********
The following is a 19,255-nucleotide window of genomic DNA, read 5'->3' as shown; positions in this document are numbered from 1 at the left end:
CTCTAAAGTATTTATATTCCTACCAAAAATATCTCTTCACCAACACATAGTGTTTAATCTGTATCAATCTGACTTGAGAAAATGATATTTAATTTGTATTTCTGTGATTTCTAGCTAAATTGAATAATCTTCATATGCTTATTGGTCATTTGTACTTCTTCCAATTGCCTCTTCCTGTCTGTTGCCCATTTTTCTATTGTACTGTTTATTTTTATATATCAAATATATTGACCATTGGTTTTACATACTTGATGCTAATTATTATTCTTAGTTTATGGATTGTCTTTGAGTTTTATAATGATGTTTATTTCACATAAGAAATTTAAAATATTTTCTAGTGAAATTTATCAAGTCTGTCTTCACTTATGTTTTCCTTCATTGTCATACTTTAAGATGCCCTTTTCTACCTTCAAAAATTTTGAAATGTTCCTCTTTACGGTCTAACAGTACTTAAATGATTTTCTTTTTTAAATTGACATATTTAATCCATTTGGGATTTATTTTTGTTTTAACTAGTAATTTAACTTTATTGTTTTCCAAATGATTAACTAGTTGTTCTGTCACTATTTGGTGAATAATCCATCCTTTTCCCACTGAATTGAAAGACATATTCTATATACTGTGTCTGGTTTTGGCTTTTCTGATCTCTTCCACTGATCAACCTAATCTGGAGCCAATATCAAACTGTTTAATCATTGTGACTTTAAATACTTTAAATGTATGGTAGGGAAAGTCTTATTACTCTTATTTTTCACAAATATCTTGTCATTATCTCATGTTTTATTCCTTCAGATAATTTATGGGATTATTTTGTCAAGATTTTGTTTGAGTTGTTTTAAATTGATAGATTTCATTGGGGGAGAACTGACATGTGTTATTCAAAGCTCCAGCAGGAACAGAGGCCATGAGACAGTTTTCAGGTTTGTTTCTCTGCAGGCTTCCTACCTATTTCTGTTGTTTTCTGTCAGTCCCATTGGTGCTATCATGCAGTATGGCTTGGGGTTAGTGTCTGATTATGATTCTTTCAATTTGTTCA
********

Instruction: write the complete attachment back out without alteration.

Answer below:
The following is a 19,255-nucleotide window of genomic DNA, read 5'->3' as shown; positions in this document are numbered from 1 at the left end:
CTCTAAAGTATTTATATTCCTACCAAAAATATCTCTTCACCAACACATAGTGTTTAATCTGTATCAATCTGACTTGAGAAAATGATATTTAATTTGTATTTCTGTGATTTCTAGCTAAATTGAATAATCTTCATATGCTTATTGGTCATTTGTACTTCTTCCAATTGCCTCTTCCTGTCTGTTGCCCATTTTTCTATTGTACTGTTTATTTTTATATATCAAATATATTGACCATTGGTTTTACATACTTGATGCTAATTATTATTCTTAGTTTATGGATTGTCTTTGAGTTTTATAATGATGTTTATTTCACATAAGAAATTTAAAATATTTTCTAGTGAAATTTATCAAGTCTGTCTTCACTTATGTTTTCCTTCATTGTCATACTTTAAGATGCCCTTTTCTACCTTCAAAAATTTTGAAATGTTCCTCTTTACGGTCTAACAGTACTTAAATGATTTTCTTTTTTAAATTGACATATTTAATCCATTTGGGATTTATTTTTGTTTTAACTAGTAATTTAACTTTATTGTTTTCCAAATGATTAACTAGTTGTTCTGTCACTATTTGGTGAATAATCCATCCTTTTCCCACTGAATTGAAAGACATATTCTATATACTGTGTCTGGTTTTGGCTTTTCTGATCTCTTCCACTGATCAACCTAATCTGGAGCCAATATCAAACTGTTTAATCATTGTGACTTTAAATACTTTAAATGTATGGTAGGGAAAGTCTTATTACTCTTATTTTTCACAAATATCTTGTCATTATCTCATGTTTTATTCCTTCAGATAATTTATGGGATTATTTTGTCAAGATTTTGTTTGAGTTGTTTTAAATTGATAGATTTCATTGGGGGAGAACTGACATGTGTTATTCAAAGCTCCAGCAGGAACAGAGGCCATGAGACAGTTTTCAGGTTTGTTTCTCTGCAGGCTTCCTACCTATTTCTGTTGTTTTCTGTCAGTCCCATTGGTGCTATCATGCAGTATGGCTTGGGGTTAGTGTCTGATTATGATTCTTTCAATTTGTTCA